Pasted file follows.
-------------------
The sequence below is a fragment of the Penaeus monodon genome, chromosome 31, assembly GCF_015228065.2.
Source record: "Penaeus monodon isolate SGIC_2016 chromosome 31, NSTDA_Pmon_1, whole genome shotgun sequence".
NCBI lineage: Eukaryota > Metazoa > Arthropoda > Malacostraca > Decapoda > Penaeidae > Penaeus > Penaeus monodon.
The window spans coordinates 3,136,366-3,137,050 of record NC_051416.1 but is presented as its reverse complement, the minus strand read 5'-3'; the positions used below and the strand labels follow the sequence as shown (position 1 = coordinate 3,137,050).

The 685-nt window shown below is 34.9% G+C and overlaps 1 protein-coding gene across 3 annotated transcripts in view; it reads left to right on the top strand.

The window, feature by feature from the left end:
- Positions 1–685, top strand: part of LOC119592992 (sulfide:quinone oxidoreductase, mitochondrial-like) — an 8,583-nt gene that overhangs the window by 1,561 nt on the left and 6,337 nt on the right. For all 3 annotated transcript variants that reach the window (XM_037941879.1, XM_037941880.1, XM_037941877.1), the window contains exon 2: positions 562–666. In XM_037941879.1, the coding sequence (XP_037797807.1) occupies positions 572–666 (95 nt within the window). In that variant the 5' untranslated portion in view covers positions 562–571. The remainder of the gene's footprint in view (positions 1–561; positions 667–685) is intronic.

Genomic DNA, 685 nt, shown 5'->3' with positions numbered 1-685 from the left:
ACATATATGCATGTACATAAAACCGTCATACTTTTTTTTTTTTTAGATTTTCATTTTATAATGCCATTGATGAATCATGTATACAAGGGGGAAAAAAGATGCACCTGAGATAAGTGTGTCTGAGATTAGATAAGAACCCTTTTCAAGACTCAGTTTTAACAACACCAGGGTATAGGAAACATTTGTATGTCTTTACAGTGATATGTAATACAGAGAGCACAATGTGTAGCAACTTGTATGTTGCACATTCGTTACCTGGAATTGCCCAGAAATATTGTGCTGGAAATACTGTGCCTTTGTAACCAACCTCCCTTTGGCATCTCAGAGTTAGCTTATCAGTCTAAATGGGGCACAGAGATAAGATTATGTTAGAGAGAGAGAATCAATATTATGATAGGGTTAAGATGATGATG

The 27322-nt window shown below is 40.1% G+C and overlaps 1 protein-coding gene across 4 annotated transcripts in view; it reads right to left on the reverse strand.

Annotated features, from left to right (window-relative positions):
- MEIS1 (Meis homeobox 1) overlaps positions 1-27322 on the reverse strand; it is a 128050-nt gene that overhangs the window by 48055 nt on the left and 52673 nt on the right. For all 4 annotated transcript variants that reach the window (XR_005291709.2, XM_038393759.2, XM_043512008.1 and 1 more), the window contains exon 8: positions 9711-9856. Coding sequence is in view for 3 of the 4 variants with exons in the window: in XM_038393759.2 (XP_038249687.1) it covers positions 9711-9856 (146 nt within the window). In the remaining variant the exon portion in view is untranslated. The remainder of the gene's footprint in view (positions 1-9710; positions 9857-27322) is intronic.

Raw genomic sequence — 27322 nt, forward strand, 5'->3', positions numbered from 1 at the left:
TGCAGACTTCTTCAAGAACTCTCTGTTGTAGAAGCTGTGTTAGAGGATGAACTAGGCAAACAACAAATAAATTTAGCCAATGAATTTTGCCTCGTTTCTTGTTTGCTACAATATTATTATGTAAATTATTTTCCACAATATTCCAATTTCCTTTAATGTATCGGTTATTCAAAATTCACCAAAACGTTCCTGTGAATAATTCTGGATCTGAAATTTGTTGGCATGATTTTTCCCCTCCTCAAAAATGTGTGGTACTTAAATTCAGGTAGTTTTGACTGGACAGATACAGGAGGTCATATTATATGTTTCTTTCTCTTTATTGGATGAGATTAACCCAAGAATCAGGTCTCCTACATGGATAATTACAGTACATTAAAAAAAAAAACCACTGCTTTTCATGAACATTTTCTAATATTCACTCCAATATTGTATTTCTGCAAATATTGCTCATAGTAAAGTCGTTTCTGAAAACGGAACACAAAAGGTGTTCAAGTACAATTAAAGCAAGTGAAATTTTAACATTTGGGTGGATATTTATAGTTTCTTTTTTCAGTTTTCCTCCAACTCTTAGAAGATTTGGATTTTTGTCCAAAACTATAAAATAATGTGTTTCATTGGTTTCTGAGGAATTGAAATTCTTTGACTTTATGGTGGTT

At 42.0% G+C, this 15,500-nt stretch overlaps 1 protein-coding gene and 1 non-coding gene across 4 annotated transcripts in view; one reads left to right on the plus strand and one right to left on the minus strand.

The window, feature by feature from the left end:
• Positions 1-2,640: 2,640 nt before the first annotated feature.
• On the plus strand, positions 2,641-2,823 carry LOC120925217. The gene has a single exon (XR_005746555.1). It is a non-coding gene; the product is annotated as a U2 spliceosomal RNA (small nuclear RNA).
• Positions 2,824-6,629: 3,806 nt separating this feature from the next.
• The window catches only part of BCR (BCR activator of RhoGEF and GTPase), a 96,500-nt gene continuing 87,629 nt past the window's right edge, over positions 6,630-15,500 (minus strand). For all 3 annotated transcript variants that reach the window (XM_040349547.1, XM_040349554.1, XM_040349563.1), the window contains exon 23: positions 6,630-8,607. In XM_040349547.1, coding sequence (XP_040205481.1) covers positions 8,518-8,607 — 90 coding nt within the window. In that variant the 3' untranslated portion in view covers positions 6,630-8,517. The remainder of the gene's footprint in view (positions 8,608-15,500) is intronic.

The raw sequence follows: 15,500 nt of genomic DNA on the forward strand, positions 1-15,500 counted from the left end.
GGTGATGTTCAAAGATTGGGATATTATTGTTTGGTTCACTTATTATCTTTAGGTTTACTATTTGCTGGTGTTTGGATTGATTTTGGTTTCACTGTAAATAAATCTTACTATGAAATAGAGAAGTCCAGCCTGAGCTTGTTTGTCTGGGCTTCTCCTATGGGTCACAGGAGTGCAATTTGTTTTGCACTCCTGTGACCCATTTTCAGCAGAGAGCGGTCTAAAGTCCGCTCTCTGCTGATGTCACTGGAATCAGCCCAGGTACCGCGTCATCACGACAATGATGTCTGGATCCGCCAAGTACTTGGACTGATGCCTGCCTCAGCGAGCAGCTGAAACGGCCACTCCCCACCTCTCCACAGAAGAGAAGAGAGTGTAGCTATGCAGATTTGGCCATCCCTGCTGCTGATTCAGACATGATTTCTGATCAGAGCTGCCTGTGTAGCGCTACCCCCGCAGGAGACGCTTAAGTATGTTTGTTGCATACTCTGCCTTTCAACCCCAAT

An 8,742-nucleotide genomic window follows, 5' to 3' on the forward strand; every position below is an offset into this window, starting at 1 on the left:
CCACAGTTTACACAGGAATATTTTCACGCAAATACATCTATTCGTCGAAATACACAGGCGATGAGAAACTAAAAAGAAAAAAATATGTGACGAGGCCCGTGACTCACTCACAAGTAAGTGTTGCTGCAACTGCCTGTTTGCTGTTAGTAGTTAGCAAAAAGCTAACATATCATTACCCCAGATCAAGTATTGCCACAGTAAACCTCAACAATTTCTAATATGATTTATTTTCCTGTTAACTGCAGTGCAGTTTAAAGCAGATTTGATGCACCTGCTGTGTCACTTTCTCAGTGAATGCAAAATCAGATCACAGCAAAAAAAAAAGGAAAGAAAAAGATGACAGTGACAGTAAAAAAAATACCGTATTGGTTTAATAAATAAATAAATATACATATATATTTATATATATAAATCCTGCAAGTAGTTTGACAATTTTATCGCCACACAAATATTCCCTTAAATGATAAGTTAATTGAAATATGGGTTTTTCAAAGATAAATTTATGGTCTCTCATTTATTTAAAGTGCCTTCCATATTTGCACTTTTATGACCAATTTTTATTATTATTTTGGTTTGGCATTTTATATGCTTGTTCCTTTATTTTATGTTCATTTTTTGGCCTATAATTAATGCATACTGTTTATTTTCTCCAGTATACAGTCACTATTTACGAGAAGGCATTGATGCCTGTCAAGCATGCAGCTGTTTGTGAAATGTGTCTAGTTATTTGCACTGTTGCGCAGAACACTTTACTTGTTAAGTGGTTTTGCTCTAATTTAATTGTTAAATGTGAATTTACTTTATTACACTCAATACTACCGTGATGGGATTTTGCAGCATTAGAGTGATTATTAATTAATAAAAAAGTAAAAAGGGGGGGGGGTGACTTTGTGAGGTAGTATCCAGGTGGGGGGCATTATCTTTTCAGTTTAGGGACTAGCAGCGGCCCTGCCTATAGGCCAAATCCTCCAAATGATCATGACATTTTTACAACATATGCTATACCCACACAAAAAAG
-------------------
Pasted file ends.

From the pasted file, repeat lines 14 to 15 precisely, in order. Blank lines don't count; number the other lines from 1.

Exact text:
TGCAGACTTCTTCAAGAACTCTCTGTTGTAGAAGCTGTGTTAGAGGATGAACTAGGCAAACAACAAATAAATTTAGCCAATGAATTTTGCCTCGTTTCTTGTTTGCTACAATATTATTATGTAAATTATTTTCCACAATATTCCAATTTCCTTTAATGTATCGGTTATTCAAAATTCACCAAAACGTTCCTGTGAATAATTCTGGATCTGAAATTTGTTGGCATGATTTTTCCCCTCCTCAAAAATGTGTGGTACTTAAATTCAGGTAGTTTTGACTGGACAGATACAGGAGGTCATATTATATGTTTCTTTCTCTTTATTGGATGAGATTAACCCAAGAATCAGGTCTCCTACATGGATAATTACAGTACATTAAAAAAAAAAACCACTGCTTTTCATGAACATTTTCTAATATTCACTCCAATATTGTATTTCTGCAAATATTGCTCATAGTAAAGTCGTTTCTGAAAACGGAACACAAAAGGTGTTCAAGTACAATTAAAGCAAGTGAAATTTTAACATTTGGGTGGATATTTATAGTTTCTTTTTTCAGTTTTCCTCCAACTCTTAGAAGATTTGGATTTTTGTCCAAAACTATAAAATAATGTGTTTCATTGGTTTCTGAGGAATTGAAATTCTTTGACTTTATGGTGGTT

At 42.0% G+C, this 15,500-nt stretch overlaps 1 protein-coding gene and 1 non-coding gene across 4 annotated transcripts in view; one reads left to right on the plus strand and one right to left on the minus strand.